John Evans passed away at home in Toronto surrounded by love on September 28, 2019, following a diagnosis of cancer ten months ago. In both his life and work, John brought passion and fire to everything he did. As an actor Evans sought truth. Preparing for the role of the drifter "Lee" in Sam Sheppard's play "True West", he would rise in the middle of the night, don his character's filthy wardrobe and walk the gritty streets for hours, inhaling the margins, observing the hustle, and finding his way into the spirit of his character. In 1982, John was recognized for that role by his peers with the Dora Mavor Moore Award for Outstanding Performance by a Male Lead. "A great honour", he would later joke, that "was immediately followed by a year of unemployment in the great Canadian tradition of ensuring that our actors maintain their humility". John played principal roles in numerous film and TV productions opposite some of the biggest international names. He brought great precision and deep feeling to his craft and was warm and supportive of those he worked with, but he was not known to suffer fools gladly, and if that happened to include the director, so be it. John's roots as a Macedonian were central to who he was, and he created and produced concert events for his community at Roy Thomson Hall that re-enforced the profound and sometimes fragile Macedonian connection with the homeland. In 1986, John married Lyne Tremblay, an actor, dancer and singer best known for her role as "Cassandra" the Siamese, in "Cats". John and Lyne's relationship was filled with artistic collaborations, their most beautiful production was that of their two daughters, Michelle and Lisa, both of whom are pursuing careers in the creative arts. John had a remarkable relationship with his girls, by turns, father, mentor and best friend. Lyne, Michelle and Lisa were by his side when he took his final breath. An artist to the end, John finished his most recent work, "Standardized Patient", a satirical psychological thriller currently in development with The Buchwald Agency in NYC, a week before his passing. John was the eldest son of Mary and Jim Evans and is survived by his beloved daughters, Michelle and Lisa, his younger brother George and George's wife Nancy, his niece and nephews, Peter, Michael, Katie, his cousin Michael, and Michael's son William, and his grand-nephews River, Luke and Austin. John Evans will long be remembered for his passion, vision, kindness and raw commitment to cutting through artifice to find deep meaning. He was an original, a rebel, and a man who was profoundly loved by so many. Friends may call at the Turner & Porter Yorke Chapel, 2357 Bloor St. W., at Windermere, east of the Jane Subway, on Sunday, October 6, 2019 from 10-11 a.m., followed by a Celebration of Life in the Chapel at 11 am. Online condolences may be made through www.turnerporter.ca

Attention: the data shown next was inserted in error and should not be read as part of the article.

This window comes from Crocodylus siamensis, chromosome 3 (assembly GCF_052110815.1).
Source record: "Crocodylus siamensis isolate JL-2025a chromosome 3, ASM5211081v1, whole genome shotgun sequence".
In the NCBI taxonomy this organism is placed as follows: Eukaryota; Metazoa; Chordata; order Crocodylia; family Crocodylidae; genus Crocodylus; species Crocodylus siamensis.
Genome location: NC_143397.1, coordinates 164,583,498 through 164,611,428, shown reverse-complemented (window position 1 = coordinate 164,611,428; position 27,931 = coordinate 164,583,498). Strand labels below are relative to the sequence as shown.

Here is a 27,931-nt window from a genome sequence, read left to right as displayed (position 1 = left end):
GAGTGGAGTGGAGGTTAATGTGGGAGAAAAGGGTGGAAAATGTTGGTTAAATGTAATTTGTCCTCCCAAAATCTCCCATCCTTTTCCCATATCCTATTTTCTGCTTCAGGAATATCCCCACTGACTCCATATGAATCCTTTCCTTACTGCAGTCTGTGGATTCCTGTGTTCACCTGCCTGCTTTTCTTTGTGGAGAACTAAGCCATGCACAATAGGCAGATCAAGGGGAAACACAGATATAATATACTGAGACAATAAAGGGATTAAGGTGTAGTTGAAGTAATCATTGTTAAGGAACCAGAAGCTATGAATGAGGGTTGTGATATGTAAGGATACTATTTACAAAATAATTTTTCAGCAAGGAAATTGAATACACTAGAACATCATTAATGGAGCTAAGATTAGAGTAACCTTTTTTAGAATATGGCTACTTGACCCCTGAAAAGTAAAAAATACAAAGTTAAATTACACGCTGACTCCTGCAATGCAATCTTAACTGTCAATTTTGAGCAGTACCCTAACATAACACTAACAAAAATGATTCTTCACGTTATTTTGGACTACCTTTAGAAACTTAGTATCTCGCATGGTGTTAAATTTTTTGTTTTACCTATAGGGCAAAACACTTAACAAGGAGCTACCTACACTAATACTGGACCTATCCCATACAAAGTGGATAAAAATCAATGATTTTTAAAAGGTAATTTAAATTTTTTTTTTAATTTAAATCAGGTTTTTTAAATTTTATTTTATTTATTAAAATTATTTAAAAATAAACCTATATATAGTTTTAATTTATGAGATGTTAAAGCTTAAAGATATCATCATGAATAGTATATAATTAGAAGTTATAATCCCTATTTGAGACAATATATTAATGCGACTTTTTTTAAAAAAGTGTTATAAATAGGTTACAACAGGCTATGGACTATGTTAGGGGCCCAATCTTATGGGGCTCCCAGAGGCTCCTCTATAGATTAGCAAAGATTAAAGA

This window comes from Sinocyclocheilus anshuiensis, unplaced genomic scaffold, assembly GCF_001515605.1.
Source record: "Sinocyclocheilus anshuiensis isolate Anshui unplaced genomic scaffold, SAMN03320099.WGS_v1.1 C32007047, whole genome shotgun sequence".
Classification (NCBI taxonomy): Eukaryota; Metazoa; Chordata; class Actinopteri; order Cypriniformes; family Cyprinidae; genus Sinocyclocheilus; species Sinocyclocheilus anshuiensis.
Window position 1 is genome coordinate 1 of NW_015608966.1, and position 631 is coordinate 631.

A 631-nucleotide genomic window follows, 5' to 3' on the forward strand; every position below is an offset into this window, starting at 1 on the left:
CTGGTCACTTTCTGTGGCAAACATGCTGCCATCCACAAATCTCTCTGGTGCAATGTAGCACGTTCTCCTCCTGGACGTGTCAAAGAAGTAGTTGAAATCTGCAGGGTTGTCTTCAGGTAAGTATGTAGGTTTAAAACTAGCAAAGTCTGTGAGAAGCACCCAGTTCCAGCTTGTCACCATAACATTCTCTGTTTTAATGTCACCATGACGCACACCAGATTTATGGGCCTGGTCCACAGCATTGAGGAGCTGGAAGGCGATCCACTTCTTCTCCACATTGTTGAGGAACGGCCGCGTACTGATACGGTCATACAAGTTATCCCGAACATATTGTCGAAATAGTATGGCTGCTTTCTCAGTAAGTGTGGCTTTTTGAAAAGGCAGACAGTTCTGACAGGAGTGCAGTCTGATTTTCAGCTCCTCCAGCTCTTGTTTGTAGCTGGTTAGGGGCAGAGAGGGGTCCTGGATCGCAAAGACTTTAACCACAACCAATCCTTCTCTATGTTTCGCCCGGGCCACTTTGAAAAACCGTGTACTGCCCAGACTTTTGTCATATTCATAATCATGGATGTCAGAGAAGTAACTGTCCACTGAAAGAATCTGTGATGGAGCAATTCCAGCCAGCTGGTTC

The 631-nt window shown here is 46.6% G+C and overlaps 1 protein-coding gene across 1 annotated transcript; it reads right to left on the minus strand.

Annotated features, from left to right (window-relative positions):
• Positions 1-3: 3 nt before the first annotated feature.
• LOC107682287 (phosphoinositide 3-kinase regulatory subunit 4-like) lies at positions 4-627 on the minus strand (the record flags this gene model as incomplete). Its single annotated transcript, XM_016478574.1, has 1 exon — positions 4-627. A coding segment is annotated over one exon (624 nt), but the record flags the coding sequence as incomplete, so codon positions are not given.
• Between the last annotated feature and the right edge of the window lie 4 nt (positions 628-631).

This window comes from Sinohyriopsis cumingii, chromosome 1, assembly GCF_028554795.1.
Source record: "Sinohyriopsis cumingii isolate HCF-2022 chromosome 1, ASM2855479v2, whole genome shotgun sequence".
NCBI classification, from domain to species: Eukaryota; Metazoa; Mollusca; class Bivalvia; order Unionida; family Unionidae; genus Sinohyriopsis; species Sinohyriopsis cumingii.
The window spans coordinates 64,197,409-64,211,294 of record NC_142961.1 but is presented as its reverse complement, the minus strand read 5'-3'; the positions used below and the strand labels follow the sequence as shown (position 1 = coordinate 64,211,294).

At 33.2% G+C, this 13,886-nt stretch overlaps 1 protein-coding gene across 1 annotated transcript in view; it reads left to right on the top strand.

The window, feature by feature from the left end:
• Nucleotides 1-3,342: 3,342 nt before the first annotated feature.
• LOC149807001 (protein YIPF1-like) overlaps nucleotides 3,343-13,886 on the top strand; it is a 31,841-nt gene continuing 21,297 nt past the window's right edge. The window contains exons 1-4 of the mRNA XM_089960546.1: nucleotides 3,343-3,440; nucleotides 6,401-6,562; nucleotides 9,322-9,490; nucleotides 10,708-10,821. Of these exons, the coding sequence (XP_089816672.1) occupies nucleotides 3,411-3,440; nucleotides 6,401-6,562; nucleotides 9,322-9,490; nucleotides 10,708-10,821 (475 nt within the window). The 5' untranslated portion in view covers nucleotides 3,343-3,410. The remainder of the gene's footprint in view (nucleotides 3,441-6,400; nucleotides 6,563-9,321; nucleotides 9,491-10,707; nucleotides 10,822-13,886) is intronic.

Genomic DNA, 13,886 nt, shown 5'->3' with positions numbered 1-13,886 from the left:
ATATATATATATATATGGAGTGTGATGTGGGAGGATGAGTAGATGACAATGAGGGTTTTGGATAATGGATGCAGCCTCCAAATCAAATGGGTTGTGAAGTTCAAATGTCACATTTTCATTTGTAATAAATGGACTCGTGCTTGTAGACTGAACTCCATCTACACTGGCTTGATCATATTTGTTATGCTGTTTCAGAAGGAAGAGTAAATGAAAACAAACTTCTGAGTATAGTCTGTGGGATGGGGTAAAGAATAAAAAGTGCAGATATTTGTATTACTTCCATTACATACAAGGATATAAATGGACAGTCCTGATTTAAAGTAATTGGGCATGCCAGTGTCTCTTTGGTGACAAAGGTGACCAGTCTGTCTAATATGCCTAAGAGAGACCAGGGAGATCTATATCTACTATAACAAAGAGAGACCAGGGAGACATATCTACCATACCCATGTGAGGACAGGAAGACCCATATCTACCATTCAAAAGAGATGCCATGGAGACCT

EVANS, John (John  Franklin Evans)
Born: 3/10/1943, Macedonia
Died: 9/28/2019, Toronto, Ontario, Canada

John Evans’ western – actor:
Welcome to Blood City – 1976 (Lyle)